Levelling-up and Regeneration Bill receives Royal Assent

Last week, the UK Government secured the final changes to its Levelling-up and Regeneration Bill, after a marathon passage through both houses of Parliament over the past 16 months. Several heritage provisions have now become law. Of primary significance for archaeology is the provision that secures statutory status for Historic Environment Records (HER). The now Levelling-up and Regeneration Act makes it a legal requirement that local authorities maintain an HER for its area.

Article 212 of the Act describes what information an HER should store and includes requirements for the HER to be kept up to date. The Act also enables the Secretary of State to bring forward regulations that will make additional provision for how information should be stored, and on the charging of fees. There is no suggestion that because the service is now a statutory requirement that LPAs will no longer be able to charge for services.CIfA – along with ALGAO and CBA – had previously raised queries with the wording of the provision, for example in relation to which authorities are considered ‘relevant authorities’. The Government has confirmed that it is the explicit intention that the responsibility to maintain an HER will apply to all authorities which currently maintain an HER, and those with shared or outsourced services will be able to continue delivering their service in this way.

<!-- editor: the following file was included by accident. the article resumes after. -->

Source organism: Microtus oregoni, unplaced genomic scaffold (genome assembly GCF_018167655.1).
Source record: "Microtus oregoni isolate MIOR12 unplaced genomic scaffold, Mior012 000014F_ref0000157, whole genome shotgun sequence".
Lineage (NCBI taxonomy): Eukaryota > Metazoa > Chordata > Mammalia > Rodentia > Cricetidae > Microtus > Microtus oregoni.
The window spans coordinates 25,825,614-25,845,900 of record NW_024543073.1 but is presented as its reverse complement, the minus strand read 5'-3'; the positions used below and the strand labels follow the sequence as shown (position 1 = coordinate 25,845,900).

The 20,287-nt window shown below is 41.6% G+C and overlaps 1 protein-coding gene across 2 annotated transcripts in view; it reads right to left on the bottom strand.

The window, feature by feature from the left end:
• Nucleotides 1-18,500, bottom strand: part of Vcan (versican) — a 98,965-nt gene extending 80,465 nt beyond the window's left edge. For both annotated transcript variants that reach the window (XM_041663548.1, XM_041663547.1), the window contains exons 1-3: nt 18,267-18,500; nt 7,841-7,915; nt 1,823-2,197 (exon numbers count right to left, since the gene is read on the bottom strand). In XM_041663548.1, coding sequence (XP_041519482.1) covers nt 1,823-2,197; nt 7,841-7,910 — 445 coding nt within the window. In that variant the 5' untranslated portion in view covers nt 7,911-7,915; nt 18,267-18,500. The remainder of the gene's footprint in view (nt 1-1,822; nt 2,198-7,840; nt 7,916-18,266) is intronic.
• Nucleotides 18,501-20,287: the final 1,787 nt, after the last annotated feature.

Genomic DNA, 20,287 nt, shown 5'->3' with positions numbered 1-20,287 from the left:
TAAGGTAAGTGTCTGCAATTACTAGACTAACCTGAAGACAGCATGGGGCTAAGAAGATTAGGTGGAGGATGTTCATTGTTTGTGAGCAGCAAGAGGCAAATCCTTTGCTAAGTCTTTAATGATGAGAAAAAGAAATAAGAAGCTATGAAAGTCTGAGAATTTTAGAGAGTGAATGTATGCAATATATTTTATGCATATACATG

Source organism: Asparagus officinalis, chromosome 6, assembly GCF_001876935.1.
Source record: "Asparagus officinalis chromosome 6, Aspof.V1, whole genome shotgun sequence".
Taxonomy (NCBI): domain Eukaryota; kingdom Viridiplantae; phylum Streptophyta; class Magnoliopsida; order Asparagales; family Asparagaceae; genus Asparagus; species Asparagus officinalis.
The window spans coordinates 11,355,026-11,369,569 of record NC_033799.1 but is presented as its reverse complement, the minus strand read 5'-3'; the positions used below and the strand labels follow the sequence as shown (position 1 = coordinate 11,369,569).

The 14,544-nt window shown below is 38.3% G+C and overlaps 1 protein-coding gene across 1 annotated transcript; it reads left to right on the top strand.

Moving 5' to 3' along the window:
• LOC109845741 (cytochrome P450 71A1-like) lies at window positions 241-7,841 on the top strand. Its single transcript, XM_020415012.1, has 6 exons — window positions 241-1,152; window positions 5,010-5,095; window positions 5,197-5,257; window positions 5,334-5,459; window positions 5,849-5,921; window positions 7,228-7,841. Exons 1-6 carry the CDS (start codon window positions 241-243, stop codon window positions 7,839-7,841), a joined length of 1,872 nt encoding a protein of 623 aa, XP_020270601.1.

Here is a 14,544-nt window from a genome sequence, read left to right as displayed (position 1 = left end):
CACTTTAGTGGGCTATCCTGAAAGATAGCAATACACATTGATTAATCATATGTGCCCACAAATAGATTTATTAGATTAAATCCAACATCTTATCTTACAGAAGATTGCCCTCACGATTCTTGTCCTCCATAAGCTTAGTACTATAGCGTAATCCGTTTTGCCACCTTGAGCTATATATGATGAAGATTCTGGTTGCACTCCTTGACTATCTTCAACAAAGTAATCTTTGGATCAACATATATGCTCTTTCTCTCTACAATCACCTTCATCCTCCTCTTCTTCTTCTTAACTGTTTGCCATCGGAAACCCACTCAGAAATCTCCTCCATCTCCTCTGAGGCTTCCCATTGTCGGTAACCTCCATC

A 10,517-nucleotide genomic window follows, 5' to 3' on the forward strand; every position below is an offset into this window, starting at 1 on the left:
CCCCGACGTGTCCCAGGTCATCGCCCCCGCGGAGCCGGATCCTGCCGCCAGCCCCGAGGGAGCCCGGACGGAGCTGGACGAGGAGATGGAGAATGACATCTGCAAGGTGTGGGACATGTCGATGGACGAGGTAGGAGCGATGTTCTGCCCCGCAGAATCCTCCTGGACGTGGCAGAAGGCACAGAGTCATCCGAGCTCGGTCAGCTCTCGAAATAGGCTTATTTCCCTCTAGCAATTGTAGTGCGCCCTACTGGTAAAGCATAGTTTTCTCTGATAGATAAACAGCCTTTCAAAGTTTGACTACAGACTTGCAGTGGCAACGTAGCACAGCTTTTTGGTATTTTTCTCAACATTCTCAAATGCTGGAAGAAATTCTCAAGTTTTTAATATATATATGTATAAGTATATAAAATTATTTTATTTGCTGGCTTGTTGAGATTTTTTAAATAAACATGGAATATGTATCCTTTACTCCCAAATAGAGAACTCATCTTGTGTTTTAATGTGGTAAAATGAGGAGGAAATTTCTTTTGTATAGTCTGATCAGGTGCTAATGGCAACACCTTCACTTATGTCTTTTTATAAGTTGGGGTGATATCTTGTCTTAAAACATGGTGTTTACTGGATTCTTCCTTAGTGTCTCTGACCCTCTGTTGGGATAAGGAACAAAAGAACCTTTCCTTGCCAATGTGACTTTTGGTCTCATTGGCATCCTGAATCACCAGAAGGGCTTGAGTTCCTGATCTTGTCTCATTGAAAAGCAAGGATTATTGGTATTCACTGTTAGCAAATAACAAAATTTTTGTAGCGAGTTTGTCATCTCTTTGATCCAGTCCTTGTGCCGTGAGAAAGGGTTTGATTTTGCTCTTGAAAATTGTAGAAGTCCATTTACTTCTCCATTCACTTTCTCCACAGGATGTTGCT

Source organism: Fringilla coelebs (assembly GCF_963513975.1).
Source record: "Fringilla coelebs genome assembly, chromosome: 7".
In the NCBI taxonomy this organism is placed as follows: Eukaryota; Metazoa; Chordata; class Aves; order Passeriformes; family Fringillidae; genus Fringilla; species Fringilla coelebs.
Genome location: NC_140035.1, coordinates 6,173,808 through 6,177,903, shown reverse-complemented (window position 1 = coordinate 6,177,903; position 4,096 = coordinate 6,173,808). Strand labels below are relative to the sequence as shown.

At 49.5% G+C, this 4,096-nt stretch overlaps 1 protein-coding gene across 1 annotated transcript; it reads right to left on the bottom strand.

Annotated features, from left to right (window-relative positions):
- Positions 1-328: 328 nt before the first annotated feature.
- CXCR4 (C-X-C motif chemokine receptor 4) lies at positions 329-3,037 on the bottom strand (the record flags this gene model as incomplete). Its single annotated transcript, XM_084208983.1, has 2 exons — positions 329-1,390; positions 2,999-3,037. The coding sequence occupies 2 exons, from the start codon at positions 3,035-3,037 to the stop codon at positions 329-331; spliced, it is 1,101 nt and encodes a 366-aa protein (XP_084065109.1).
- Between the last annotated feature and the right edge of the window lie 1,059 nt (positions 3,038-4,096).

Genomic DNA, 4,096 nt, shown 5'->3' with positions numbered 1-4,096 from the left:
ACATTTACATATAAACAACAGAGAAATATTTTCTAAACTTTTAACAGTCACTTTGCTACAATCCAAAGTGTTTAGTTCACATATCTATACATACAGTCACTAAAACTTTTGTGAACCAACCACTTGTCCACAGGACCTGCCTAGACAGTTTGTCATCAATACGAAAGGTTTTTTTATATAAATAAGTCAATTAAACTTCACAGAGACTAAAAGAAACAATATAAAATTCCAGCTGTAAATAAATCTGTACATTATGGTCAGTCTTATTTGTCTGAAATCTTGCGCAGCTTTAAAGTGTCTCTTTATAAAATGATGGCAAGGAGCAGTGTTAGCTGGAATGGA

The Government has also confirmed that it will be producing regulations and guidance that will further clarify the Act’s provisions and explore any potential lack of clarity in the Act’s wordings and CIfA is looking forward to working with Government officials in the coming months to develop the regulations that will be required to underpin the provision.

This news has been strongly welcomed across the archaeology sector, and concludes a long advocacy campaign by CIfA and others to secure this ask, which was to be a core component of the 2008 Heritage Protection Bill and has been sought ever since by alternative means. Thanks must be given to Historic England, who have advised Government on the relevance of HERs to levelling-up and the establishment of a more digital planning system during the Bill's development, and to ALGAO and CBA, who have joined CIfA in advocating for the change over the past decade, and especially in the last 12 months.

The Act also introduces a range of other heritage provisions, as well as an array of changes to planning and environmental management which will impact archaeology; for example, the introduction of new National Development Managemenr Policies (NDMPs), which will be a new tier of national planning policy, and Environmental Outcome Reports (EORs), which are replacing Environment Impact Assessment (EIA). These elements of the Act will be brought into force over the coming months and years subject to the development of secondary legislation and most will be subject to futher consultation and development which CIfA will be engaging with.

Current CIfA actions:

  • In due course, CIfA will be working with officials from the Department of Levelling-up Housing and Communities (DLUHC) to draft guidance and regulations to support the Act.
  • CIfA will be monitoring Government’s implementation of the Act and contributing to further consultations, as necessary.
  • We will also be preparing to advise Government on changes to the National Planning Policy Framework (NPPF), which will be brought forward in November. A further, more significant, NPPF update will be likely to happen next year, alongside the development of ‘National Development Management Policies’ – a new tier of planning policy brought in in the Act.

If you have any questions about this news, or if you would like to get involved with CIfA’s advocacy as an expert advisor please contact rob.lennox@archaeologists.net.